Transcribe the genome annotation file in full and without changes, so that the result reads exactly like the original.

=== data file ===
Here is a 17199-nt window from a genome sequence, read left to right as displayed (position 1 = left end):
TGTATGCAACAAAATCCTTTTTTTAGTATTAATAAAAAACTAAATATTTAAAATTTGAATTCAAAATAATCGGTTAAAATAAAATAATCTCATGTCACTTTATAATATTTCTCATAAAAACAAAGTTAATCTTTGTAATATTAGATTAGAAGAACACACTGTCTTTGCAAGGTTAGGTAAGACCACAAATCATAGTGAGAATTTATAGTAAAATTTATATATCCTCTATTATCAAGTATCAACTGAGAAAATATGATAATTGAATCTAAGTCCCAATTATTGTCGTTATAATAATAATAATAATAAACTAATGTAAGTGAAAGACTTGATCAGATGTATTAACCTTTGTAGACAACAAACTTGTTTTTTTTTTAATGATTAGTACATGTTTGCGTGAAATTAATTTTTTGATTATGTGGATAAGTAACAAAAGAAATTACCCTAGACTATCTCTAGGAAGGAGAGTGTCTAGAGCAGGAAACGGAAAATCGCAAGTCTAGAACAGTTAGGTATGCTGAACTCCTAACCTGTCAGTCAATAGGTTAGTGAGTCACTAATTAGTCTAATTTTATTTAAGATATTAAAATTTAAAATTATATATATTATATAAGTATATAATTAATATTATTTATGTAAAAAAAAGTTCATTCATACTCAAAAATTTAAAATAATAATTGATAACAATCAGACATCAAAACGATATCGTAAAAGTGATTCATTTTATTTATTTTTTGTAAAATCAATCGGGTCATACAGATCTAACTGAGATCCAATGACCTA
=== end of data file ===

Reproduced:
Here is a 17199-nt window from a genome sequence, read left to right as displayed (position 1 = left end):
TGTATGCAACAAAATCCTTTTTTTAGTATTAATAAAAAACTAAATATTTAAAATTTGAATTCAAAATAATCGGTTAAAATAAAATAATCTCATGTCACTTTATAATATTTCTCATAAAAACAAAGTTAATCTTTGTAATATTAGATTAGAAGAACACACTGTCTTTGCAAGGTTAGGTAAGACCACAAATCATAGTGAGAATTTATAGTAAAATTTATATATCCTCTATTATCAAGTATCAACTGAGAAAATATGATAATTGAATCTAAGTCCCAATTATTGTCGTTATAATAATAATAATAATAAACTAATGTAAGTGAAAGACTTGATCAGATGTATTAACCTTTGTAGACAACAAACTTGTTTTTTTTTTAATGATTAGTACATGTTTGCGTGAAATTAATTTTTTGATTATGTGGATAAGTAACAAAAGAAATTACCCTAGACTATCTCTAGGAAGGAGAGTGTCTAGAGCAGGAAACGGAAAATCGCAAGTCTAGAACAGTTAGGTATGCTGAACTCCTAACCTGTCAGTCAATAGGTTAGTGAGTCACTAATTAGTCTAATTTTATTTAAGATATTAAAATTTAAAATTATATATATTATATAAGTATATAATTAATATTATTTATGTAAAAAAAAGTTCATTCATACTCAAAAATTTAAAATAATAATTGATAACAATCAGACATCAAAACGATATCGTAAAAGTGATTCATTTTATTTATTTTTTGTAAAATCAATCGGGTCATACAGATCTAACTGAGATCCAATGACCTA